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Pandemic unites generations in Moldova

26 May 2020

After several ringtones, Maria Rosca finally answered her phone. She came from the outside garden, where she had planted vegetables. Now she hopes that it will rain soon and the vegetables will grow. She's 73 years old, and for a year, since her husband died, she has been living alone. Both her children have taken the path of migration, the daughter left to Italy, and the son to Russia, so she waits for the pandemic to end and, hopefully, to see them at home. 

 

Since the quarantine, Aunt Maria doesn't go anywhere, even to the neighbors. There aren't many of them anyway. Some of them died, others emigrated in search of a better life. But, says Aunt Maria, it's quiet instead. So quiet that there are days when even the phone doesn't ring, and the birds make the only noise in the yard. "I keep the TV and the Radio on to feel that I am not alone in the house. I don't know when this pandemic will end. Even the children can't come home to see me because the borders are closed", the woman says. 


Aunt Maria is 73 and for a year, since her husband died, she has been living alone.

 

Young volunteers step up

 

Maria Rosca lives in a village from the northern Moldova, and is one of those 200 older, isolated persons, who have been visited and phoned by volunteers of the UN Population Fund (UNFPA) as part of an initiative to strengthen the intergenerational dialogue. 15 young people contacted women and men over the age of 65 from four districts of the country and provided them emotional support during this isolation period. A psychologist and an epidemiologist trained the young people on how to hold the discussions well. 

 

"Older people are among the most affected by social isolation in the context of COVID-19, and we thought that young people could support them", said Natalia Plugaru, UNFPA Deputy Representative in Moldova. At UNFPA, we work with our government partners and civil society to develop an intergenerational dialogue to ensure that the dignity and rights of older people are protected, and their potential is fully exploited", she added.

 


Nelea Ungureanu voluntereed for UNFPA to support older persons during social isolation time. 

 

Nelea Ungureanu is a high school student and one of the volunteers engaged in the initiative. In her spare time after the online lessons, she called Aunt Maria to ask how she was doing. 

 

"Talking to Aunt Maria and other grandparents, even if on the phone, was a great experience. I had a chance to learn their stories. Some of them are very sad, but others are inspiring. They are quite alone, and at the end of the discussions, they were asking me when I will come back with another call," Nelea says.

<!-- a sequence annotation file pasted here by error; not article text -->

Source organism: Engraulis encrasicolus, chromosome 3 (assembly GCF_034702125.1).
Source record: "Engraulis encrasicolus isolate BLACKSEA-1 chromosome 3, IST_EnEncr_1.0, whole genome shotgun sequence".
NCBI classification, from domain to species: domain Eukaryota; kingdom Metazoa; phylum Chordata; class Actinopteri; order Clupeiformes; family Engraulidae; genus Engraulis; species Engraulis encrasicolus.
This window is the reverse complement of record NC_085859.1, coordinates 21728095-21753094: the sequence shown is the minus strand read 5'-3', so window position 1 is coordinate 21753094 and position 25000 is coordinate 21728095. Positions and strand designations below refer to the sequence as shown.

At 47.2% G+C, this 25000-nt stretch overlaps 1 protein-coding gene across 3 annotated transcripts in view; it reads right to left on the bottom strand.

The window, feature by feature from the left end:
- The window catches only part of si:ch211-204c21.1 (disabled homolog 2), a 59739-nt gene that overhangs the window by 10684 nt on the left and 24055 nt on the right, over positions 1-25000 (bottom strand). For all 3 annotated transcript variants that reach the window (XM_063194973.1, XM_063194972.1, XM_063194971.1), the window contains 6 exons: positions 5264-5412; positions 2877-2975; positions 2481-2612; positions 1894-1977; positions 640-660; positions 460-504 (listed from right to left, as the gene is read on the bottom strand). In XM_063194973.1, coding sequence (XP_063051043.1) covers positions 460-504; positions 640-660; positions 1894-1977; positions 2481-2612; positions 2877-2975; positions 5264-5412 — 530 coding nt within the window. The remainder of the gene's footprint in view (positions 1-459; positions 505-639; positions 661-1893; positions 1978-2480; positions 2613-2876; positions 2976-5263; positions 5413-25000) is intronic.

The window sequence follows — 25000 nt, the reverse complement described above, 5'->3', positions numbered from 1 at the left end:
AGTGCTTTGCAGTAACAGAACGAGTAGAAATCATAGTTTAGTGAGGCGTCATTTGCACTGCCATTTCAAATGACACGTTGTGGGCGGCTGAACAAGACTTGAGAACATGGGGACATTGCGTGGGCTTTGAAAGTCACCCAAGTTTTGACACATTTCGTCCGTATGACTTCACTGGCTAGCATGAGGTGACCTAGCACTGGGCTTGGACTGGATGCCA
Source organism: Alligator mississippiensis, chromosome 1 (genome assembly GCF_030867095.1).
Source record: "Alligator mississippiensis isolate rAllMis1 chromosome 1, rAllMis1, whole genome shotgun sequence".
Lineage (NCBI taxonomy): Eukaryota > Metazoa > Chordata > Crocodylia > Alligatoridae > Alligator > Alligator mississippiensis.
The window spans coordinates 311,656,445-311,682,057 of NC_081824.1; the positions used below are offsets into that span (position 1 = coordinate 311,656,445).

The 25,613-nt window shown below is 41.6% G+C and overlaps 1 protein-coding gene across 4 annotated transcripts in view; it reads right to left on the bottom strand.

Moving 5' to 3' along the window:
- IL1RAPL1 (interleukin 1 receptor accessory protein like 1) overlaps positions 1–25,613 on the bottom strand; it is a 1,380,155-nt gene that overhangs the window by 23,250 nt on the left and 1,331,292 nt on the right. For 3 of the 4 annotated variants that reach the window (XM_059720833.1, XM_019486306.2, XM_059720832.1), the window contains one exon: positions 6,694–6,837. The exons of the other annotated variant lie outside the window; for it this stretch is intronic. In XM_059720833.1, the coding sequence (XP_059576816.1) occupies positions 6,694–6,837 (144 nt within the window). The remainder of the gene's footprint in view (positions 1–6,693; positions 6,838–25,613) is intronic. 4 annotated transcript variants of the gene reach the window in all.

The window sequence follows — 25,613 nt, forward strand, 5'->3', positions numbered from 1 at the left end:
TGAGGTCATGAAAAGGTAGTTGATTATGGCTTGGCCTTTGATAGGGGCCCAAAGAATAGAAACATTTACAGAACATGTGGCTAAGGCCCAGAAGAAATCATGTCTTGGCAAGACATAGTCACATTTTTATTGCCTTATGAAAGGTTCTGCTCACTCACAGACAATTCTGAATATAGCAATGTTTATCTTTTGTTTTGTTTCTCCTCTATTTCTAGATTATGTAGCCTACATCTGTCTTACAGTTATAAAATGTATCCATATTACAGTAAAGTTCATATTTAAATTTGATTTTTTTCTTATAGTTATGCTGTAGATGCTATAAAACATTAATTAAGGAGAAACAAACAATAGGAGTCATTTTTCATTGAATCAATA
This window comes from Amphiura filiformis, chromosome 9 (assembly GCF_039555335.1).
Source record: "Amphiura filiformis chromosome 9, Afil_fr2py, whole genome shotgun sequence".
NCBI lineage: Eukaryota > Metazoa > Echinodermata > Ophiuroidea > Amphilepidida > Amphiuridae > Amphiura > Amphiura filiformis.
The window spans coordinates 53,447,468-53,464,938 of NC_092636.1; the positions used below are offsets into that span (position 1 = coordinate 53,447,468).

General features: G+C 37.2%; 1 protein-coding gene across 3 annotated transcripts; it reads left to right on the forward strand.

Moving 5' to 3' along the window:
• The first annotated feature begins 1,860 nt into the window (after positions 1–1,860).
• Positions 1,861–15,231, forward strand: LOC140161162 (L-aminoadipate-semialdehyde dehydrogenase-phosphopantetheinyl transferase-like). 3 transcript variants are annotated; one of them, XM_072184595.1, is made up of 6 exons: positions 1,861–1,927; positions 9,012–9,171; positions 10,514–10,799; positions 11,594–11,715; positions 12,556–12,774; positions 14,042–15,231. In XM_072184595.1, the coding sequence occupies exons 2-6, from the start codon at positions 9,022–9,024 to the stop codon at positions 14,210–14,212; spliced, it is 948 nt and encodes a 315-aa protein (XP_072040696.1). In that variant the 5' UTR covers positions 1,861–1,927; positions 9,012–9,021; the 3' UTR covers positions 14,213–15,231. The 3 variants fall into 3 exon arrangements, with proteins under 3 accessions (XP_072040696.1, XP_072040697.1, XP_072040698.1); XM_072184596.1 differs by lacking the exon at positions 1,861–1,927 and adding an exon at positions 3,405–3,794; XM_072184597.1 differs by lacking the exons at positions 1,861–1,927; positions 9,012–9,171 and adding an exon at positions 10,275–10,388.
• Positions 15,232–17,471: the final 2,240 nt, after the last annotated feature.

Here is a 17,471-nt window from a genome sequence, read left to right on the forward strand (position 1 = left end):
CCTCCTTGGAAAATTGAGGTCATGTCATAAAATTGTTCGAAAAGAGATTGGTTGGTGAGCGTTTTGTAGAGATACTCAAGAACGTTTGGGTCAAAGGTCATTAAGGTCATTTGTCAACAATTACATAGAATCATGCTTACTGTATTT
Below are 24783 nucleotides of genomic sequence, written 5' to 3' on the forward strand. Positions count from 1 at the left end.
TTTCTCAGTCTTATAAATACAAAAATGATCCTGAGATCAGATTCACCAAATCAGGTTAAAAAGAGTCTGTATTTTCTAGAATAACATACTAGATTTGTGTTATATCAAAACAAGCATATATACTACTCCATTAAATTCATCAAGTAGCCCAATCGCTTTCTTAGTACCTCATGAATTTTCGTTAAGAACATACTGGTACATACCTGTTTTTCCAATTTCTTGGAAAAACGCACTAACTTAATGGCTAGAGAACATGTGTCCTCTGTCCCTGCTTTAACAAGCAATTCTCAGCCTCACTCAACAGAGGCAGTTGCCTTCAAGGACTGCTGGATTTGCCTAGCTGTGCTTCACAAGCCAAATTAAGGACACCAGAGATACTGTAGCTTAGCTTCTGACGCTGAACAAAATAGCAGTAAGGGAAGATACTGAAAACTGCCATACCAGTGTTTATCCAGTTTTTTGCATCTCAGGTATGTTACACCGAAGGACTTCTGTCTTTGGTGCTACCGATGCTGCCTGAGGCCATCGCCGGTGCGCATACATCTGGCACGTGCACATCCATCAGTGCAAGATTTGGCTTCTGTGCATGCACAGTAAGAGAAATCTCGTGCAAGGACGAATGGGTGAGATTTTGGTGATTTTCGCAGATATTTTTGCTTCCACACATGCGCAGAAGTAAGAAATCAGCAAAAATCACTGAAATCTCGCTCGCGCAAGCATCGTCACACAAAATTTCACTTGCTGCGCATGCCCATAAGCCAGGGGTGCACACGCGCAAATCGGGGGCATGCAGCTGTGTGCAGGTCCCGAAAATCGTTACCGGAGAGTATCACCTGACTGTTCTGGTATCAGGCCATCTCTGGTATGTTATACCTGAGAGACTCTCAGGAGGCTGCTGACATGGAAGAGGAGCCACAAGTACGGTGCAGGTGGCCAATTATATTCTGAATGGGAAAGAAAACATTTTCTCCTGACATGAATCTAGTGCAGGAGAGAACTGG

"I laughed with them, I cried when they told me about their relatives who emigrated from the country and, often, instead of encouraging them, it happened the other way around, they encouraged me. We need to continue these activities because they are helpful for the young and older generation," says Maria Negru, another volunteer involved in UNFPA activities. 

 

For Nifolina Ganea, who is 70 years old and lives alone, the lack of communication is hard to bear and was impressed by the young people's initiative to call her to find out how she feels and how she spends her time. "Communication is necessary. But the world has changed, too. Before people had more care for each other, now we are fewer, and everyone thinks of himself. We are more selfish, more envious," the woman confesses. 

 


The intergenerational dialogue benefits everyone.

 

A society for all ages

 

UNFPA's move to strengthen intergenerational dialogue is one of the primary objectives. The initiative launched during the pandemic came from the fact that older people are most affected by Covid-19.

 

"I hope that this crisis, and the horrifying effects it has on many older people, will come to be a turning point for how we see and treat older people in society," Alanna Armitage, Director of the Regional Office for Eastern Europe and Central Asia of UNFPA, recently said in an Op-ed"We must learn from past mistakes and get serious about creating a society for all ages in which older people are recognized and supported, as the important pillars of society. This is not only a moral imperative; it's a win-win for all, old and young alike."

 

According to the National Bureau of Statistics data, at the beginning of 2019, more than half a million people over the age of 60 and older lived in the Republic of Moldova, which is the fifth part of the total population. The poverty rate among older people is 10.1% compared to the general population: 9.6%. 

 

Previously, as part of the same initiative carried out by UNFPA and the Ministry of Health, Labour and Social Protection, the older persons received packages with essential hygiene and food products, as well as information materials on protection measures against COVID-19.